17:00 - PUBLIC LECTURE - School of Music presents: Research Seminar Series - Kristin Bowtell Website | More Information
Kristin Bowtell (returning Court Music Fund award-holder)

The Embodied Score: Conductors' Interpretive Decision-Making

Conductors are expected to develop a personal interpretation of each piece in advance of the first rehearsal, yet the conducting and performing literature gives little guidance beyond ‘gain experience’. Contemporary research in neuroscience, learning theory and philosophy suggests that musical expressivity originates in bodily processes, (particularly motion) and that cognition is not purely located in the brain but is distributed throughout the body. This indicates that conductors who seek to develop their range of musical expression (and hence increase their interpretive options) should utilise the body as a musical interface and source of ideas, rather than merely as a machine that inputs and outputs sounds on behalf of the disembodied brain.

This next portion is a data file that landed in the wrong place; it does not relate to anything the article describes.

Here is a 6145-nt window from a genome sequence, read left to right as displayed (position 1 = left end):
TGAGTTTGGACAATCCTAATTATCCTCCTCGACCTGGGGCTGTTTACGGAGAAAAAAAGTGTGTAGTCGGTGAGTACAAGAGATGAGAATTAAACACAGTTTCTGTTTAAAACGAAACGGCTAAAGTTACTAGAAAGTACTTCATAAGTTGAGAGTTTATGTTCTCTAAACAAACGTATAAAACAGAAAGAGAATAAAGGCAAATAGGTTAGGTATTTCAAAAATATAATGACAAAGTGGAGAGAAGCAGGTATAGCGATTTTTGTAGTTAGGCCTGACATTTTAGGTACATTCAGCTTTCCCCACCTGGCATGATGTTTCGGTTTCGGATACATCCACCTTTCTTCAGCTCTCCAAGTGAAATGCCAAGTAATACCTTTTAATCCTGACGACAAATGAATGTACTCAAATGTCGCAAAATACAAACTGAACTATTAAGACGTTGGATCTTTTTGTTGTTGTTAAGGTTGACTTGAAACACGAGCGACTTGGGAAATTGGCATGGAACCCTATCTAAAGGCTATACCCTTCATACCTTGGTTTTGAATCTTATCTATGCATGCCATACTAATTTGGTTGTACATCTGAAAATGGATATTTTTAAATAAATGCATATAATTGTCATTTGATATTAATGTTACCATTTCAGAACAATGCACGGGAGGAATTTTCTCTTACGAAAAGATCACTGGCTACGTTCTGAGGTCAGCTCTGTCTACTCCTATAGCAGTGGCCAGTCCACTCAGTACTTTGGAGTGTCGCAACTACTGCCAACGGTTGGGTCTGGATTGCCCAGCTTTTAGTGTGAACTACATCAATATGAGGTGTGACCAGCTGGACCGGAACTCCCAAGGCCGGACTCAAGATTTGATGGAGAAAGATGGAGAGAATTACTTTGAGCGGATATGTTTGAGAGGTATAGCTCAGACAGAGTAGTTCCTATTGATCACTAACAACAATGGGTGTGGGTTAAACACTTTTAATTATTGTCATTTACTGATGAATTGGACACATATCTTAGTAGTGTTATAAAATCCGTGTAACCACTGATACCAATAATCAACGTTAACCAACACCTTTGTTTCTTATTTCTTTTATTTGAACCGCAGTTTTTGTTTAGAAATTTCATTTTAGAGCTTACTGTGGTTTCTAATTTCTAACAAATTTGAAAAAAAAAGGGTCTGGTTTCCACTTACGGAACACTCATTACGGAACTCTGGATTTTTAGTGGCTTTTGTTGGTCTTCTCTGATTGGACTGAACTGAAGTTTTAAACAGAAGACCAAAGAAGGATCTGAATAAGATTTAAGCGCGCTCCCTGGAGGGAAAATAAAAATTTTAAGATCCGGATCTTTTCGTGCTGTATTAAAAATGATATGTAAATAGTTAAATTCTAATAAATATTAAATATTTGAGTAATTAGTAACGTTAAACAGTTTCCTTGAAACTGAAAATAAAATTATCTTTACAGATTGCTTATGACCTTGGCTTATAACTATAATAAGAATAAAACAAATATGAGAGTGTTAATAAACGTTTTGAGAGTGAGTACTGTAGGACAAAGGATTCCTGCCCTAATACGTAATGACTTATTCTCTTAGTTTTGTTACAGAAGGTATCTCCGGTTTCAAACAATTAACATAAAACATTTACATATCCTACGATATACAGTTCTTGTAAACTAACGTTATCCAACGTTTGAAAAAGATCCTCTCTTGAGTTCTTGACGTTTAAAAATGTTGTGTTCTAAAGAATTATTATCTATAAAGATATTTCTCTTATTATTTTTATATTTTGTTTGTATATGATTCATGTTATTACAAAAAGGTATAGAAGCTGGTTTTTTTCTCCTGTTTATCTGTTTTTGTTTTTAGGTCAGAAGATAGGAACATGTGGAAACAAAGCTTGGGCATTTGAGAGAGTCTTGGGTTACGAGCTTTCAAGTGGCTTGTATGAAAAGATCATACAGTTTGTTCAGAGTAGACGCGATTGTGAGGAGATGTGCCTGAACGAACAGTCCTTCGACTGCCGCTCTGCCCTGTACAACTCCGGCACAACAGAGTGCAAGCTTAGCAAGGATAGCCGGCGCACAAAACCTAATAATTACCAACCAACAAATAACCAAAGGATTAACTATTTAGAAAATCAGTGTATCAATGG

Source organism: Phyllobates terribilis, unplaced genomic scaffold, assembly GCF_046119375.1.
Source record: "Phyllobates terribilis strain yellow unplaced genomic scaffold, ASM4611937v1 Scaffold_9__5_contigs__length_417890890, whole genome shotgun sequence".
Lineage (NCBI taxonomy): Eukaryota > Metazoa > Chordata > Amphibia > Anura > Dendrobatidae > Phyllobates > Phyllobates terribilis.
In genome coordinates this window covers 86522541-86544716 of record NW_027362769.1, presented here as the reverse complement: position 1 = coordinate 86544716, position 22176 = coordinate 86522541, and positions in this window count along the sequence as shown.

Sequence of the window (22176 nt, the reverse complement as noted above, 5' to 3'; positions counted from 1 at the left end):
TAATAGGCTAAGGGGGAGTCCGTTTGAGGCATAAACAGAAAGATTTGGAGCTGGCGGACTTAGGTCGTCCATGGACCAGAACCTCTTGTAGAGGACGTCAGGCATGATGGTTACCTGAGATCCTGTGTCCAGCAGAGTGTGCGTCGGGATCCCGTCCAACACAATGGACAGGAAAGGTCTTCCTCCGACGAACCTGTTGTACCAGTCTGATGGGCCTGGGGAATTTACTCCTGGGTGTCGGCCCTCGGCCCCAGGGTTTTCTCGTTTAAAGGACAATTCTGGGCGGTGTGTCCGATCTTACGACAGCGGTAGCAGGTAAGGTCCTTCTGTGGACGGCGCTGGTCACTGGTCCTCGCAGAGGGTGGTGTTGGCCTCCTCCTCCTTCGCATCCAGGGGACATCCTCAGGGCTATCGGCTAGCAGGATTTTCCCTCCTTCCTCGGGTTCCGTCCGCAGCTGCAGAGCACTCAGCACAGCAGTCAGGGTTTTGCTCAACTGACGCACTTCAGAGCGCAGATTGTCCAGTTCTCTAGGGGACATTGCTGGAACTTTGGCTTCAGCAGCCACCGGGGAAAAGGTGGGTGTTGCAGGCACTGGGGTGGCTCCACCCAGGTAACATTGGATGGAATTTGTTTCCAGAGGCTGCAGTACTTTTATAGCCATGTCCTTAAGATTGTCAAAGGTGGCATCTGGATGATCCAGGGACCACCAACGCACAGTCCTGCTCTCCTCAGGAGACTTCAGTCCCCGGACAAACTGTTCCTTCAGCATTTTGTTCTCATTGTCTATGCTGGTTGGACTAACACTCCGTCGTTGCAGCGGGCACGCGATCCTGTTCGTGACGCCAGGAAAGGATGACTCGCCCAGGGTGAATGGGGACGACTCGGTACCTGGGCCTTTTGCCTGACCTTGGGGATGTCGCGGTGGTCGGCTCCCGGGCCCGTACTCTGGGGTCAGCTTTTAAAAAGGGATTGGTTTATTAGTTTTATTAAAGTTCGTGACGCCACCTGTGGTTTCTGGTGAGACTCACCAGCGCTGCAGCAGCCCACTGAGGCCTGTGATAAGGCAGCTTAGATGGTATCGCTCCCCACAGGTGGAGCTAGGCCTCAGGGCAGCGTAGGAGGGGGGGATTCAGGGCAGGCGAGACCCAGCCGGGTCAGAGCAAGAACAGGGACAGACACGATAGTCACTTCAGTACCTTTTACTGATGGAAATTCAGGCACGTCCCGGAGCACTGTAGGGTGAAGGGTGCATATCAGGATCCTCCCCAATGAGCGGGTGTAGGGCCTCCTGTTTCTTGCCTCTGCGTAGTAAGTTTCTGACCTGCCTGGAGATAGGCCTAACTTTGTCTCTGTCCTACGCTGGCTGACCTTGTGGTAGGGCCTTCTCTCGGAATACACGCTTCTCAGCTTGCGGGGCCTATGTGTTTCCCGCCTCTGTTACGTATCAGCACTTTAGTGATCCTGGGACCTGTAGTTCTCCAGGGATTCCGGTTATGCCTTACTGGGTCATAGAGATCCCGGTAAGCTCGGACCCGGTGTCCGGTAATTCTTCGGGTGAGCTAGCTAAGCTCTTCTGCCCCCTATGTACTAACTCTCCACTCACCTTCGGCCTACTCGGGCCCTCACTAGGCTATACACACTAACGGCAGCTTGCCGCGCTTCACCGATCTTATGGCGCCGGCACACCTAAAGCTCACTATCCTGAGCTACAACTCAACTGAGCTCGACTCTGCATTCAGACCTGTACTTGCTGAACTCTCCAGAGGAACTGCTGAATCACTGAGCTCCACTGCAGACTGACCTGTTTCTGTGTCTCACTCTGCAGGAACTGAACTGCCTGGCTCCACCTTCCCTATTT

Thursday 18
13:10 - EVENT - FREE Lunchtime Concert : UWA Guitar Ensemble Website | More Information
Free 50min Concert every Thursday
Friday 19
19:30 - PERFORMANCE - Artistry! Sensation Website | More Information
Opening the season, conductor and virtuoso violinist Paul Wright conducts a program affected by classical sensibilities featuring some of the period’s best-loved works.

Grainger: Duke of Marlborough Fanfare; Schubert: Symphony No. 8 (Unfinished); Bach: Violin Concerto in E Major (Soloist: Paul Wright); Prokofiev: Symphony No. 1 Classical